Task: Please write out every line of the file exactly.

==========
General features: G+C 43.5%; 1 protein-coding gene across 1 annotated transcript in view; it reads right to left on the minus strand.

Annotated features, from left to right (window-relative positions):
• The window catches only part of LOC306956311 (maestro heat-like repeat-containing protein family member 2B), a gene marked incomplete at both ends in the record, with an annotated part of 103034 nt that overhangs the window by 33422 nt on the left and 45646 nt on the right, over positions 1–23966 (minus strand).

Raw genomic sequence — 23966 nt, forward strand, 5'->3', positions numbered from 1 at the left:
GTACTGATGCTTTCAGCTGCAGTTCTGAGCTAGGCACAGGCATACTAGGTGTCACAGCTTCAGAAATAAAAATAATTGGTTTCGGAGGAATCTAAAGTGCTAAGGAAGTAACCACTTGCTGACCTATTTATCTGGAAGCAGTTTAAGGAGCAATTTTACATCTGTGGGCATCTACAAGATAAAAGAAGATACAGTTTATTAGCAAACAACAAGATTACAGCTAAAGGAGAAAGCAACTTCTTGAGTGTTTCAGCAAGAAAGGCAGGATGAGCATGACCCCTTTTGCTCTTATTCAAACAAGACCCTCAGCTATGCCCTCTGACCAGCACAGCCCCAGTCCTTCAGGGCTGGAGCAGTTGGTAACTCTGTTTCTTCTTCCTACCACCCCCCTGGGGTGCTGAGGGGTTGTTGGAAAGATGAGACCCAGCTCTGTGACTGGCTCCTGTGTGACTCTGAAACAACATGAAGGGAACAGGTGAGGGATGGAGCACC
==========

General features: G+C 43.5%; 1 protein-coding gene across 1 annotated transcript in view; it reads right to left on the minus strand.

Annotated features, from left to right (window-relative positions):
• The window catches only part of LOC306956311 (maestro heat-like repeat-containing protein family member 2B), a gene marked incomplete at both ends in the record, with an annotated part of 103034 nt that overhangs the window by 33422 nt on the left and 45646 nt on the right, over positions 1–23966 (minus strand).

Raw genomic sequence — 23966 nt, forward strand, 5'->3', positions numbered from 1 at the left:
GTACTGATGCTTTCAGCTGCAGTTCTGAGCTAGGCACAGGCATACTAGGTGTCACAGCTTCAGAAATAAAAATAATTGGTTTCGGAGGAATCTAAAGTGCTAAGGAAGTAACCACTTGCTGACCTATTTATCTGGAAGCAGTTTAAGGAGCAATTTTACATCTGTGGGCATCTACAAGATAAAAGAAGATACAGTTTATTAGCAAACAACAAGATTACAGCTAAAGGAGAAAGCAACTTCTTGAGTGTTTCAGCAAGAAAGGCAGGATGAGCATGACCCCTTTTGCTCTTATTCAAACAAGACCCTCAGCTATGCCCTCTGACCAGCACAGCCCCAGTCCTTCAGGGCTGGAGCAGTTGGTAACTCTGTTTCTTCTTCCTACCACCCCCCTGGGGTGCTGAGGGGTTGTTGGAAAGATGAGACCCAGCTCTGTGACTGGCTCCTGTGTGACTCTGAAACAACATGAAGGGAACAGGTGAGGGATGGAGCACC